Psychology Faculty Work


Motivational Interviewing Improves Weight Loss in Women With Type 2 Diabetes

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Diabetes Care

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OBJECTIVE—We sought to determine whether adding motivational interviewing to a behavioral weight control program improves weight loss outcomes and glycemic control for overweight women with type 2 diabetes.

RESEARCH DESIGN AND METHODS—We conducted a randomized, controlled, clinical trial in which participants all received an 18-month, group-based behavioral obesity treatment and were randomized to individual sessions of motivational interviewing or attention control (total of five sessions) as an adjunct to the weight control program. Overweight women with type 2 diabetes treated by oral medications who could walk for exercise were eligible. Primary outcomes were weight and A1C, assessed at 0, 6, 12, and 18 months.

RESULTS—A total of 217 overweight women (38% African American) were randomized (93% retention rate). Women in motivational interviewing lost significantly more weight at 6 months (P = 0.01) and 18 months (P = 0.04). Increased weight losses with motivational interviewing were mediated by enhanced adherence to the behavioral weight control program. African-American women lost less weight than white women overall and appeared to have a diminished benefit from the addition of motivational interviewing. Significantly greater A1C reductions were observed in those undergoing motivational interviewing at 6 months (P = 0.02) but not at 18 months.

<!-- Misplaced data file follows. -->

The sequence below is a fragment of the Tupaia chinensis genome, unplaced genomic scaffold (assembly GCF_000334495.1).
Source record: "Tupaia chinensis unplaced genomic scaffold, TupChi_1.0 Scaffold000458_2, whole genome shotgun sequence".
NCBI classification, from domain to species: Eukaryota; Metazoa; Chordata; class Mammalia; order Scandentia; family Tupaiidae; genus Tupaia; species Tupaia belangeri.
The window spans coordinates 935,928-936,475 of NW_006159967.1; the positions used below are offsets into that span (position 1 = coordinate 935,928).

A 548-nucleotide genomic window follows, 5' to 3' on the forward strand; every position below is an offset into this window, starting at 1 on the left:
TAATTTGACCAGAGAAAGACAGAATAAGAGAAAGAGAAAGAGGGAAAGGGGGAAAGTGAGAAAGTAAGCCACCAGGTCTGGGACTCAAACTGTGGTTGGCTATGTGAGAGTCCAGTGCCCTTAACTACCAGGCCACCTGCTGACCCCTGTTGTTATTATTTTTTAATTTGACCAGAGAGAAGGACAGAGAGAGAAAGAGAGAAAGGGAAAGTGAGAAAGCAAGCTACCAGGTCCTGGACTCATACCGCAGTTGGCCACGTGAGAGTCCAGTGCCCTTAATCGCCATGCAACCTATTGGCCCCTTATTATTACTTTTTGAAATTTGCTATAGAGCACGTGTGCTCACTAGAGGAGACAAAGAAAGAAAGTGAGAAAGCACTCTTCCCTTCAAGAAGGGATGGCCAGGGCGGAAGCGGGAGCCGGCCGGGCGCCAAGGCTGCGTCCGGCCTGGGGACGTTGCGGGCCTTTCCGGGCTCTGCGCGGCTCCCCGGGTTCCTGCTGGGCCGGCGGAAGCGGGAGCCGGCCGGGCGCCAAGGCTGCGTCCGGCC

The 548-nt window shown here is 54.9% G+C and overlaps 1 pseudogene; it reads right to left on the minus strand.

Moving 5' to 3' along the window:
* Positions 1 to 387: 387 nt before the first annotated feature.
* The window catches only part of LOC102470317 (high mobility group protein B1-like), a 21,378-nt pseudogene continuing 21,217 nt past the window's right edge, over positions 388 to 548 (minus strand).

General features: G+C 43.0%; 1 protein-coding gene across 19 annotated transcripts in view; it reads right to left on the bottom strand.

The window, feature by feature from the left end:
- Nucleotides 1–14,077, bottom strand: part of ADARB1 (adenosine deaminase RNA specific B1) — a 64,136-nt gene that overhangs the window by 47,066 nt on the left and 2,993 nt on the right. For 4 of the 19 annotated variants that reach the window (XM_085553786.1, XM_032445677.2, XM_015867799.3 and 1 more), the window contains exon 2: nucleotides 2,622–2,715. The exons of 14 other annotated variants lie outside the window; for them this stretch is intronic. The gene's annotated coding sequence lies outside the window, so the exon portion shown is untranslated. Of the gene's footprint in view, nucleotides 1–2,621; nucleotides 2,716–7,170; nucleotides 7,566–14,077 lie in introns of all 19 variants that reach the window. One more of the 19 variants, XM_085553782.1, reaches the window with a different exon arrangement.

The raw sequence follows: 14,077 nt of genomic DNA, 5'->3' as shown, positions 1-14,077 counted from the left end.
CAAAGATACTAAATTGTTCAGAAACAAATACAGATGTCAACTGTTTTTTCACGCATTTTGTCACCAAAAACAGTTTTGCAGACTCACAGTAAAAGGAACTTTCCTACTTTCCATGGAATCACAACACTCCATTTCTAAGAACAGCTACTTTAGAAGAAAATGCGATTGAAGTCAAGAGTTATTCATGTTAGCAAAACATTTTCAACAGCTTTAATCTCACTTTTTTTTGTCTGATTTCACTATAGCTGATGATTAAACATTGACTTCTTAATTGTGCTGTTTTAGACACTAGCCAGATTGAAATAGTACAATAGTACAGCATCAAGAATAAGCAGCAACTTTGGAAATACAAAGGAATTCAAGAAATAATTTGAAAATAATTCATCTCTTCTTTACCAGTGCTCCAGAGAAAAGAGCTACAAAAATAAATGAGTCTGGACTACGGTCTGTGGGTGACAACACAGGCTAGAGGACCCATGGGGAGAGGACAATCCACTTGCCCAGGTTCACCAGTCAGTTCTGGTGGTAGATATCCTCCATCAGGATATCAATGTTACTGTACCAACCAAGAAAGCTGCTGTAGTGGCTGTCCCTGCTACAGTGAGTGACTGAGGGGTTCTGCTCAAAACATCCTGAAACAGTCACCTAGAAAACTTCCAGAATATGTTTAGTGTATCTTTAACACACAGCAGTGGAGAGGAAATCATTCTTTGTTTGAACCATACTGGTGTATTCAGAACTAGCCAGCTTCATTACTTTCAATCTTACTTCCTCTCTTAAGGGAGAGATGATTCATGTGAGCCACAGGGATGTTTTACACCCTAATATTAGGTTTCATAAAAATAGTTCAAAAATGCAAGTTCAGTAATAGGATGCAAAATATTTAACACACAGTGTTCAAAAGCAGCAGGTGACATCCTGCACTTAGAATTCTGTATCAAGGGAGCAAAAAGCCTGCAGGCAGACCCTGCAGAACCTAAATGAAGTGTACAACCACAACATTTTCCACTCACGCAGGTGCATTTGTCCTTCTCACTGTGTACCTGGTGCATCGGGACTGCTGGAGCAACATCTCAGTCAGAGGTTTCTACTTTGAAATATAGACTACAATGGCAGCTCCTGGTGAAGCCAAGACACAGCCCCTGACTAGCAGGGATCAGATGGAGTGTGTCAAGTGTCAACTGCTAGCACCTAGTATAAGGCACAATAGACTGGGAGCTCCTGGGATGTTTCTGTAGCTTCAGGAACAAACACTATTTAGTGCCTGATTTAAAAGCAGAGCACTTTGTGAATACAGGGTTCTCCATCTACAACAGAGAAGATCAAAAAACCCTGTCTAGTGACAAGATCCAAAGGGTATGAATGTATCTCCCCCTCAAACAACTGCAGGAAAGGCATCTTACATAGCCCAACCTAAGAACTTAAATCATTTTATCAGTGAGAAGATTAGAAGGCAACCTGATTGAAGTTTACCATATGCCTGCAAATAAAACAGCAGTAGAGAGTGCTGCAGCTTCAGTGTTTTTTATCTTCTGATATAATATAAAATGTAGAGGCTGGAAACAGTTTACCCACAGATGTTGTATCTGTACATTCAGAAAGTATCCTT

CONCLUSIONS—Motivational interviewing can be a beneficial adjunct to behavioral obesity treatment for women with type 2 diabetes, although the benefits may not be sustained among African-American women.

Individuals with type 2 diabetes frequently are overweight (1–3) and experience a range of obesity-related comorbidities (4). With every unit increase in BMI, direct medical costs associated with type 2 diabetes significantly increase (5). Weight loss has been shown to improve metabolic control and other health parameters among individuals with type 2 diabetes (6,7), with greater weight loss producing greater improvements in metabolic functioning (8). However, sustained weight loss can be challenging (9), particularly for individuals with diabetes (10). African-American women experience particular difficulties in achieving weight loss (11,12), a matter of concern given high rates of obesity (13) and diabetes (14) in this group. Therefore, improving obesity treatment outcomes for overweight individuals with comorbid diabetes has been identified as a research priority (15).

Motivational interviewing (16) is a brief intervention approach demonstrated to promote better long-term outcomes for a range of health outcomes (17,18), with preliminary support as an adjunct to behavioral obesity treatment. Motivational interviewing produced significantly better glycemic control and treatment adherence and a trend toward greater short-term weight loss in a pilot study of overweight diabetic women (19). Furthermore, motivational interviewing interventions have been shown to be effective in promoting changes in diet and physical activity (20–22). Despite this promising foundation, there have been no controlled evaluations of the long-term efficacy of motivational interviewing for obesity treatment. The purpose of the current study was to determine whether the addition of motivational interviewing to a behavioral obesity treatment program for overweight women with type 2 diabetes enhances long-term weight loss and metabolic control.



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